“Well it has been a pleasure, Mr. Customer. I look forward to talking again soon”
You shake hands, clasp your briefcase, and you proceed to exit the office.
As you approach the elevator you adjust your tie (blouse, makeup, etc.) and step on with a bit of swagger, thinking to yourself, what a great meeting!
We laughed, we cried, we shared great stories. This is going to be a great long-term relationship.
And then, Houdini, it hits you…
Alright, so maybe the laugh was more of a friendly smile and yeah I know…those tears are more of a metaphor than anything.
Goodness, you think to yourself. I just spent an hour with that customer and I have no idea what just happened.
Surely there was an exchange and some important things were discussed. But there are no takeaways, no action items, no scheduled next meeting.
In the meantime, the customer has already forgotten your name and your business card and pamphlets have already found their way into the circular file.
Then you ask yourself, “What the heck just happened?”
What happened was you just lost an hour, wasted a prospect’s time and essentially had the type of meeting that has given meetings a bad name.
Everyday across businesses of every type meetings are conducted. Every hour on the hour we take a seat at the table.
In offices, boardrooms, restaurants, and coffee shops.
We sit down with a purpose, or at least what we think is a purpose.
We attempt to drive small talk to build rapport, and then perhaps we lead with questions to learn about the persons business.
Sometimes we don’t ask questions at all, we just get in front of the customer and spew everything we know about our product and service hoping that the customer is a slot machine and when we hit on the right feature their eyes will line up like cherry.
In some cases we are meeting with people we know. Maybe they are on our team, maybe they are long-time customers. Those meetings can be met with the same challenges. The comfort level can sometimes drive even less valuable exchange.
But in the end, whether with prospects, employees, or long term accounts, the problem is that our purpose isn’t clear in our mind and therefore you can be sure it isn’t clear in theirs.
Curing Useless Meeting Disorder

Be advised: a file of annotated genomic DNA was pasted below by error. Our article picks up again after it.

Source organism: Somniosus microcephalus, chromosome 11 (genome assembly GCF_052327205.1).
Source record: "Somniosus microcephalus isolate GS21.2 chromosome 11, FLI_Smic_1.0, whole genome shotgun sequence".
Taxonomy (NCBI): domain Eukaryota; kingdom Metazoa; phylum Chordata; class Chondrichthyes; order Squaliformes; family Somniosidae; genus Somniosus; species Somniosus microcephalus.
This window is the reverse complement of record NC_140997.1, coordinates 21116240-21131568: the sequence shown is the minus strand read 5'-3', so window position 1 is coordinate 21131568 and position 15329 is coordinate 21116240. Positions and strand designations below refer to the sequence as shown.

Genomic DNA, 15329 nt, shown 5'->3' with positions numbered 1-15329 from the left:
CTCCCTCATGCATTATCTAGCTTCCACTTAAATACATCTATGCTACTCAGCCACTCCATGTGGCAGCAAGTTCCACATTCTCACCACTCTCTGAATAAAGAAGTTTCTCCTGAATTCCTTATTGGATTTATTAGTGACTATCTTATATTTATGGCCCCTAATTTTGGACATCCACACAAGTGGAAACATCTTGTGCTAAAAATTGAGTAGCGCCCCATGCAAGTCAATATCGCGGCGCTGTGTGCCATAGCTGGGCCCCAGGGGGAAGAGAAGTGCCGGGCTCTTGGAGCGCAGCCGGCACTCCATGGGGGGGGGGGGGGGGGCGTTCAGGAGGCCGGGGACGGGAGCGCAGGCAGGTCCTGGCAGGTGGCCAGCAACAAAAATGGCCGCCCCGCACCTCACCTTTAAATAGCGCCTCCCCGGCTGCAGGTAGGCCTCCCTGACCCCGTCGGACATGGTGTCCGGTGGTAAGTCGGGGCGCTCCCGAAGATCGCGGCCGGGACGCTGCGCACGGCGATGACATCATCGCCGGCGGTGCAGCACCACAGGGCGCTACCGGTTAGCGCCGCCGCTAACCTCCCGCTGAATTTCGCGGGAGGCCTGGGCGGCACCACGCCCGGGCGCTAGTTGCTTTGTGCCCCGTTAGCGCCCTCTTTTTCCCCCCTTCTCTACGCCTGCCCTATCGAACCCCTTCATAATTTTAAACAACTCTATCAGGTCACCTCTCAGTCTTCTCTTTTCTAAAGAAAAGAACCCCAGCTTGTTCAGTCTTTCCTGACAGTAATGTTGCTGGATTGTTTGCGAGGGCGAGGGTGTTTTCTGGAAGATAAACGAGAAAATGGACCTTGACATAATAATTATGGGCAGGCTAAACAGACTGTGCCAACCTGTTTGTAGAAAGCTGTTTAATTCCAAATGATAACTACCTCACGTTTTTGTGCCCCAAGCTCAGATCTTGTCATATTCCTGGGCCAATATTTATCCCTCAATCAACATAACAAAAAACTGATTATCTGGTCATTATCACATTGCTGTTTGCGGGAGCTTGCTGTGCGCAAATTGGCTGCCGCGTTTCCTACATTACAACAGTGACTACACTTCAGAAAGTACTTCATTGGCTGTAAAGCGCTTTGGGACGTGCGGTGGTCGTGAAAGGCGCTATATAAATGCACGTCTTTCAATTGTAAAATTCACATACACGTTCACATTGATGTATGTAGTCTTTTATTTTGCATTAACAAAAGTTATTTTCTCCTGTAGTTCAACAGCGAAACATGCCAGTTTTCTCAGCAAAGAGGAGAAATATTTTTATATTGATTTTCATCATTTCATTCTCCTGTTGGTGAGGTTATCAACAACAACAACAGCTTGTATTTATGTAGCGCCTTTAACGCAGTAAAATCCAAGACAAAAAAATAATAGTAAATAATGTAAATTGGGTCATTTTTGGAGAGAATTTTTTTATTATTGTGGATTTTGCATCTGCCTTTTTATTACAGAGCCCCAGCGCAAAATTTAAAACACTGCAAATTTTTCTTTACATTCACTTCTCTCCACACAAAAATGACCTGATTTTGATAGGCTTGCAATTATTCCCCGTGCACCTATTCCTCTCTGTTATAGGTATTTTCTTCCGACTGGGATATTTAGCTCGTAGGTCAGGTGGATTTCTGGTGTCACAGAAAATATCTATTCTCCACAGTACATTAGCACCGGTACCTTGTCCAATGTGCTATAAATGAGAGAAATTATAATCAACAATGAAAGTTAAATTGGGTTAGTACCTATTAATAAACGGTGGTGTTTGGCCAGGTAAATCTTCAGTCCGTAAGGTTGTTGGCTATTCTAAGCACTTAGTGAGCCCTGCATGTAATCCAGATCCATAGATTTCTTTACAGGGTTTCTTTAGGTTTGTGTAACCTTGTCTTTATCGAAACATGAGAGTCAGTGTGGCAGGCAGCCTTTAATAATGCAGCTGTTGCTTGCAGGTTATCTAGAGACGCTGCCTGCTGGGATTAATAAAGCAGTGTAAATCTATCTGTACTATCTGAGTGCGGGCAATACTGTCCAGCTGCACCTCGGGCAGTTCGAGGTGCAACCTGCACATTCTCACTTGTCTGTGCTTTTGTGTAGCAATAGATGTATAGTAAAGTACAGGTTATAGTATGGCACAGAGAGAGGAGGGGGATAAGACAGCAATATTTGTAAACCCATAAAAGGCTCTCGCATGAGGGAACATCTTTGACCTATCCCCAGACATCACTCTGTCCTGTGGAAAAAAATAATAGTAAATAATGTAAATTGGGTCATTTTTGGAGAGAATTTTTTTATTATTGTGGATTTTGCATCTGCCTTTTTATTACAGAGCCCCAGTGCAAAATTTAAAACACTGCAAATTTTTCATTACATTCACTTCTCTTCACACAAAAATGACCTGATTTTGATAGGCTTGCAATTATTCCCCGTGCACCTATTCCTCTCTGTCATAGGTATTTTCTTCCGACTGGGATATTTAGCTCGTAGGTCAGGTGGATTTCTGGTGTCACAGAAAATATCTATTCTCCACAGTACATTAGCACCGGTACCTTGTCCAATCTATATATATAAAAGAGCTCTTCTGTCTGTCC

Okay, so there is no such disorder. I made it up. However, I truly believe that there should be.
In order to move business forward we must communicate and meetings regardless of the medium are important in this process.
To make meetings effective though, a few specific things must happen.
Here are 4 specific things I attempt to bring to every meeting to give them meaning.
- Set the Agenda – This happens with big meetings like conferences and board meetings, but it rarely happens with one on one meetings or small group settings. I even see this with team meetings where there is no agenda. Setting the agenda gives the opportunity to properly set and manage expectations up front. To make this more useful, advance notice of the agenda is great so the other party can review, provide feedback, and be prepared for a valuable exchange.
- Stick to the Plan (But be Flexible) – Does that even make sense? It should. The point is make sure that you stay on the agenda as much as possible. However listen carefully for opportunity to explore important topics. Often times the information you are looking for is offered up if you listen carefully.
- Value the Schedule – I like to do this upfront. “Mr. Customer, we are on from 3-4. Does that still work for you?” It shows anyone and everyone you meet with that you value their time and yours. Time is money, don’t waste it.
- Have Specific Action Items – This one may be the most important, and is the one most frequently missed. How often do you leave a meeting with no “Specific” takeaway(s)? If you can look in the mirror and say rarely or never than you are the meeting master. Having said that I have caught myself a few times, as well as many others being the person that inspired this post. So be specific, set the next engagement or action item. Put a time around it. Then do whatever it is you committed to. This is how things get done.
Simple enough, or so it seems. But I challenge you to make every meeting productive. Your customers and employees will thank you for it and the results…they will speak for themselves.